“As it relates to masks, we are following the guidelines from the Department of Health for K-12 schools, and from Labor and Industries which apply to our employees.  You can find the relevant information for schools here: 

https://www.doh.wa.gov/Portals/1/Documents/1600/coronavirus/FallGuidanceK-12.pdf  (see page 11 for the Mask information)

“For employees, the Labor and Industries requirements on page 5 states: ‘Cloth face coverings must be worn by every employee not working alone on the job site unless their exposure dictates a higher level of protection under L&I safety and health rules and guidance.’”

Camas, WA – The Camas-Washougal Chamber of Commerce, in partnership with Riverview Community Bank, names Taylor Greenberg of Washougal High School and Joey Stanley of Camas High School as this year’s recipients of the Camas/Washougal Chamber College Scholarships. They were selected for their dedication to academics, extra curricular activities, sports, volunteerism, and community involvement.

On Wednesday, June 2nd the scholarship recipients will be honored along with the Businessperson of the Year: Marquita Call, Camas Gallery; and the Citizen of the Year: Doug Quinn at the Annual Award Banquet at Camas Meadows Golf Club. Teachers of the Year from Camas and Washougal will also be honored at the banquet. Social hour begins at 5:30, with dinner being served at 6:30 pm.


Greenberg is graduating from Washougal High School and plans on attending Whitworth University pursuing a major in Elementary Education and ultimately obtaining a Master’s degree in Education Administration.  Greenberg’s positive experience at Camas Schools and Washougal Schools helped her develop a sense of community and love for education.  She recognizes the importance of dedicated teachers and the true impacts that they have on their students’ lives. Her goal in life is to make a difference and change the world.  She wants to teach kids in the Camas-Washougal community how to thrive both educationally and in life.  She enjoys golf, basketball and dance.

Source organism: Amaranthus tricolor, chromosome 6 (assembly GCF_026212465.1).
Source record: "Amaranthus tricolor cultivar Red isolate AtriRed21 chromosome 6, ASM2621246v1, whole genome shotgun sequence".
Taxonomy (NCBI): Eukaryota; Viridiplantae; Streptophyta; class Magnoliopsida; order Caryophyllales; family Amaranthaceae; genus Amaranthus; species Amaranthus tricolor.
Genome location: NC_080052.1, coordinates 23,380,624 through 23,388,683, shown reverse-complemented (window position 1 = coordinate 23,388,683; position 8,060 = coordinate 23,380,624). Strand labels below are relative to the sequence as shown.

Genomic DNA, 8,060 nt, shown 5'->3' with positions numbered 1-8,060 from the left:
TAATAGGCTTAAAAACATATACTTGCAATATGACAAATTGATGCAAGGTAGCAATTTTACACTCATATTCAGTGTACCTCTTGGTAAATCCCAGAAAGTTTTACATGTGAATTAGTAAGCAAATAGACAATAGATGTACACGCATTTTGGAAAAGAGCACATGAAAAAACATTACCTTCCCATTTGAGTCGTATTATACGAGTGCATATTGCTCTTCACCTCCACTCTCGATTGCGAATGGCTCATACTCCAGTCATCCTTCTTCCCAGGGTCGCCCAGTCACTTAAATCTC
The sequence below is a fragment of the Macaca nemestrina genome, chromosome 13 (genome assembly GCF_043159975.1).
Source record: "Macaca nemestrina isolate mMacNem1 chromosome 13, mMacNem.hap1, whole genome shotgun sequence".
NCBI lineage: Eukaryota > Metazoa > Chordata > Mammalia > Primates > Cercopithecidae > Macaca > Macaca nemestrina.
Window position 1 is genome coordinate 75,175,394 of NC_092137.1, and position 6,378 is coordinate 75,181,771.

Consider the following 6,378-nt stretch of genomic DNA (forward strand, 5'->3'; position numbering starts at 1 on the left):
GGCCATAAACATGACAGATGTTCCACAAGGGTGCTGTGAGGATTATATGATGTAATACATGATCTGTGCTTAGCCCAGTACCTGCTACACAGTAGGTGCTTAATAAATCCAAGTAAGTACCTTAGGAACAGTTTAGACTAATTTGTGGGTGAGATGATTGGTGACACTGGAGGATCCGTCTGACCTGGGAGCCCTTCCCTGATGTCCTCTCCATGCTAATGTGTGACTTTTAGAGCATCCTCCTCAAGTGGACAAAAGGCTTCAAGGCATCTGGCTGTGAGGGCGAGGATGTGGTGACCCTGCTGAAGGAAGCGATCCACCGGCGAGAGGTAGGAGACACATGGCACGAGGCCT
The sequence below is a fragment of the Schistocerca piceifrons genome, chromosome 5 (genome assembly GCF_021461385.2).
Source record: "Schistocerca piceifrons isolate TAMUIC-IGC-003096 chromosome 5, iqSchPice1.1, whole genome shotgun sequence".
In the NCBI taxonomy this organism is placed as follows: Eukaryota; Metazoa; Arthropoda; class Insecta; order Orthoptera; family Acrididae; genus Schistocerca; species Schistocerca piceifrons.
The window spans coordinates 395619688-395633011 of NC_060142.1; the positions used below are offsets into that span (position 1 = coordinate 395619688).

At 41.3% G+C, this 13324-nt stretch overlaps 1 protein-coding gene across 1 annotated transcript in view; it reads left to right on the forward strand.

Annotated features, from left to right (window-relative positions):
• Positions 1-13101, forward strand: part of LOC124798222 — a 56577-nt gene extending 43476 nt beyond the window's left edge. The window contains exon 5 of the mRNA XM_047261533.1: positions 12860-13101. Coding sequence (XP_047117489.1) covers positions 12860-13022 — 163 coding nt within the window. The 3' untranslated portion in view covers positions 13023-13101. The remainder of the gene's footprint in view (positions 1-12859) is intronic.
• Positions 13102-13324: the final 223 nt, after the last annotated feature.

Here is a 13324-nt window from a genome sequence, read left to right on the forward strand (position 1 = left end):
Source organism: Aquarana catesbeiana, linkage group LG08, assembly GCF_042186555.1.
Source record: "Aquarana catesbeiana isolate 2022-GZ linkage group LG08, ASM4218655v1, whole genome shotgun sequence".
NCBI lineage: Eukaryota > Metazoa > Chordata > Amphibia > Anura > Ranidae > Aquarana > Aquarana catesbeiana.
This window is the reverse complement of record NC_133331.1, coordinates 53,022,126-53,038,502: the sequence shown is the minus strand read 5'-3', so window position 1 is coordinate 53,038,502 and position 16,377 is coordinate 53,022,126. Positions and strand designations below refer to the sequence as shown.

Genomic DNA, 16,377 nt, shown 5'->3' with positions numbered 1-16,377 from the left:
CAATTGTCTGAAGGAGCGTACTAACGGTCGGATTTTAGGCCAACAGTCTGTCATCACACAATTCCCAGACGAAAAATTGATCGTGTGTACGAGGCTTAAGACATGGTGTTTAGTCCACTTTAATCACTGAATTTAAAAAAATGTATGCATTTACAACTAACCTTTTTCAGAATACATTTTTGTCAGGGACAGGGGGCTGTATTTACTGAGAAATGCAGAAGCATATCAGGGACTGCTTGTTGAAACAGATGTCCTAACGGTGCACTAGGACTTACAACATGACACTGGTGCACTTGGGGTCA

Joey is graduating from Camas High School and plans on attending John Hopkins University pursuing a degree in Environmental Engineering. Stanley is a self-starting, diligent, creative problem-solver who is courteous and trustworthy.  He is logical, mathematical, and physically capable.  He values promptness, collaboration and is steady under pressure.  Stanley serves at the Camas High School ASB government treasurer.  He received the WoHoLo Award the highest award earned in Campfire USA (similar to the Eagle Scout award).  His Science Olympiad team placed first in regionals in 2018, 2019, 2020 and first in state 2018; second in state 2019. Stanley plays the flute, piano, and is an active fly fisherman involved with Clark Skamania Flyfishers Club.